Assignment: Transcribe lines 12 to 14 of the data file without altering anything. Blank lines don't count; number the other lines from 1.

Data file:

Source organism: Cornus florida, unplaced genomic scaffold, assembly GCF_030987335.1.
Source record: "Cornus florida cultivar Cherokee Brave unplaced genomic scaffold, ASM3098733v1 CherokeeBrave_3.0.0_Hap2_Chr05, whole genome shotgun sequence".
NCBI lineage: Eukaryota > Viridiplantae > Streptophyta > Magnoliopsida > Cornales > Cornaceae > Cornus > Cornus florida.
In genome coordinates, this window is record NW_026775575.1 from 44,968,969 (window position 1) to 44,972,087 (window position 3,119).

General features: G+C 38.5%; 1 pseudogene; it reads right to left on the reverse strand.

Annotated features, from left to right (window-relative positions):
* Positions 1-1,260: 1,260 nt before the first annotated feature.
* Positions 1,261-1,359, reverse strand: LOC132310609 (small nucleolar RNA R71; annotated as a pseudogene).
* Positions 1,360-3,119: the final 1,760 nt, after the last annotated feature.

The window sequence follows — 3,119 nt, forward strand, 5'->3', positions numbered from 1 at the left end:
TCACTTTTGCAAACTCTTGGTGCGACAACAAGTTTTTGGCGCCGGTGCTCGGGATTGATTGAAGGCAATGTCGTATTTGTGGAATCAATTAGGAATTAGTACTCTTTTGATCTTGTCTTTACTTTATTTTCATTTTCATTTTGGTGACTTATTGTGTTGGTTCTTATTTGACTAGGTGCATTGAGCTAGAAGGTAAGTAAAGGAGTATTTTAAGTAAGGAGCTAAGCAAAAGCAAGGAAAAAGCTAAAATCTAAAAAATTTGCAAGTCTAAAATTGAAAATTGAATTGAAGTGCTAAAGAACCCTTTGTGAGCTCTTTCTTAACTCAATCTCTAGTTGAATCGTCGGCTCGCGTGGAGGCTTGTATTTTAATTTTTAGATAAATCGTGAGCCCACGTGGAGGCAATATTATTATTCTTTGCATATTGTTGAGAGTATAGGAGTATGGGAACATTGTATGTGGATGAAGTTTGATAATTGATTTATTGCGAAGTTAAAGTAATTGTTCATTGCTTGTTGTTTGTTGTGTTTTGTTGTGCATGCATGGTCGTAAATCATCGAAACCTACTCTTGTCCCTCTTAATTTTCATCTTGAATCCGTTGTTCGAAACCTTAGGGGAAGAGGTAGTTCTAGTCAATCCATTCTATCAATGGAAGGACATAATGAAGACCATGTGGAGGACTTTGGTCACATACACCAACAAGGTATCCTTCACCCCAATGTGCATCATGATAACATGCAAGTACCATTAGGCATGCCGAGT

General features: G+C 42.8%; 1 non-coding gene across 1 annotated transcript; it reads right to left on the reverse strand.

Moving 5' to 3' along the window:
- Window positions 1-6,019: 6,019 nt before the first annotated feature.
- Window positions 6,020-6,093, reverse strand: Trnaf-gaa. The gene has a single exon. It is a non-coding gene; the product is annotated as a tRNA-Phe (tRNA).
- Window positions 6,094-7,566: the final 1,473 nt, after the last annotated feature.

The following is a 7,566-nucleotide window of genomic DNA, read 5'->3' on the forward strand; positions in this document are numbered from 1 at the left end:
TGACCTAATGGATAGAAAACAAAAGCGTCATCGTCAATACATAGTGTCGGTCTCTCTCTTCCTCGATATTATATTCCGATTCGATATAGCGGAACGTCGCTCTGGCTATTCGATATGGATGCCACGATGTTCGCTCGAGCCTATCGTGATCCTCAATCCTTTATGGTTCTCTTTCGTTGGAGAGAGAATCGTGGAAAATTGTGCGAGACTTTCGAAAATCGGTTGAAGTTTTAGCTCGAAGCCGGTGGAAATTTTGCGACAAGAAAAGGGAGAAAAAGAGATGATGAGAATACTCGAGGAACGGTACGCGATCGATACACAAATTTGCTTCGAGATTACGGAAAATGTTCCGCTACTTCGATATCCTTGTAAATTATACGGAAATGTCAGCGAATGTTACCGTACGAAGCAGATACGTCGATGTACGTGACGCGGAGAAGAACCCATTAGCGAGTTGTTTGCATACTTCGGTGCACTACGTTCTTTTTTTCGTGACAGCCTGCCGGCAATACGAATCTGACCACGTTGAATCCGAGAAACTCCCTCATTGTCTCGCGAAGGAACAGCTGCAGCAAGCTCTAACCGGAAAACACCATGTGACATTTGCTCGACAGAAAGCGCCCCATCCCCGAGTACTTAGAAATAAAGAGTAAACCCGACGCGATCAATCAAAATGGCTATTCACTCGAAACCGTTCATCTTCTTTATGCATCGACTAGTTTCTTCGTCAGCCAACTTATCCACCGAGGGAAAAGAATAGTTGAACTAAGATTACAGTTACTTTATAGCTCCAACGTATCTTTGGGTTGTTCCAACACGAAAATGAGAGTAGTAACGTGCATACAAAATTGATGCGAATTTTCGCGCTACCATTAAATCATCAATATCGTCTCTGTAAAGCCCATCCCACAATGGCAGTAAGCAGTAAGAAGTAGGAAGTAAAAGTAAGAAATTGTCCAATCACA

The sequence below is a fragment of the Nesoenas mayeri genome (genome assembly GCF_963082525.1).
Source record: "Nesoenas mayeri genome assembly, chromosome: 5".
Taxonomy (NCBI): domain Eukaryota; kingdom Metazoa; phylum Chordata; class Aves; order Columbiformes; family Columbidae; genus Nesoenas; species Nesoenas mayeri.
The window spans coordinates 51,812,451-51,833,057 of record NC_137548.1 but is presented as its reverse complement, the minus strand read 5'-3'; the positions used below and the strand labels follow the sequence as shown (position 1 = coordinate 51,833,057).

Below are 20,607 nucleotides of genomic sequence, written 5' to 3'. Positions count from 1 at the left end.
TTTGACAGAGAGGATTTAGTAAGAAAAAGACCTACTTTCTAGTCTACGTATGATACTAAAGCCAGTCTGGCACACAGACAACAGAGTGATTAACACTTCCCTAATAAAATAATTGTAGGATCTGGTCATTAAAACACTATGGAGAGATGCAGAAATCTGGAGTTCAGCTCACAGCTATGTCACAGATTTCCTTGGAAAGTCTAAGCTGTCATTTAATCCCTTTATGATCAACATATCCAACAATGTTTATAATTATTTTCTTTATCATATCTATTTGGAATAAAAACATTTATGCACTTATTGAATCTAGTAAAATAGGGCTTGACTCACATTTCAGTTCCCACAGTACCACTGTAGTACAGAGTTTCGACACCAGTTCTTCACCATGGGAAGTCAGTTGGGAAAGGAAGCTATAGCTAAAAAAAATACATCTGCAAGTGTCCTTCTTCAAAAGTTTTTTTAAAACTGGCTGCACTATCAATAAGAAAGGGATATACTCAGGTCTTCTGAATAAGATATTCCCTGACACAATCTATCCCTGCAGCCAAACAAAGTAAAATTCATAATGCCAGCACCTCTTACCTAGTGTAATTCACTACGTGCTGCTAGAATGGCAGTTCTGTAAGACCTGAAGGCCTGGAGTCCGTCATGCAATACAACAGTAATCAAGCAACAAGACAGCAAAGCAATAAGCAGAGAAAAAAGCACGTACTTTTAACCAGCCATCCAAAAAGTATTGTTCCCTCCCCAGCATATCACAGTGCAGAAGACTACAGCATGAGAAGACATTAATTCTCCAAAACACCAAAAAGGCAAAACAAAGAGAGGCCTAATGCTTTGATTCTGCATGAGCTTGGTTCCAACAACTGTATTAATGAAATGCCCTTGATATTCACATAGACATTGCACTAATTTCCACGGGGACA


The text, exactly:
General features: G+C 42.8%; 1 non-coding gene across 1 annotated transcript; it reads right to left on the reverse strand.

Moving 5' to 3' along the window:
- Window positions 1-6,019: 6,019 nt before the first annotated feature.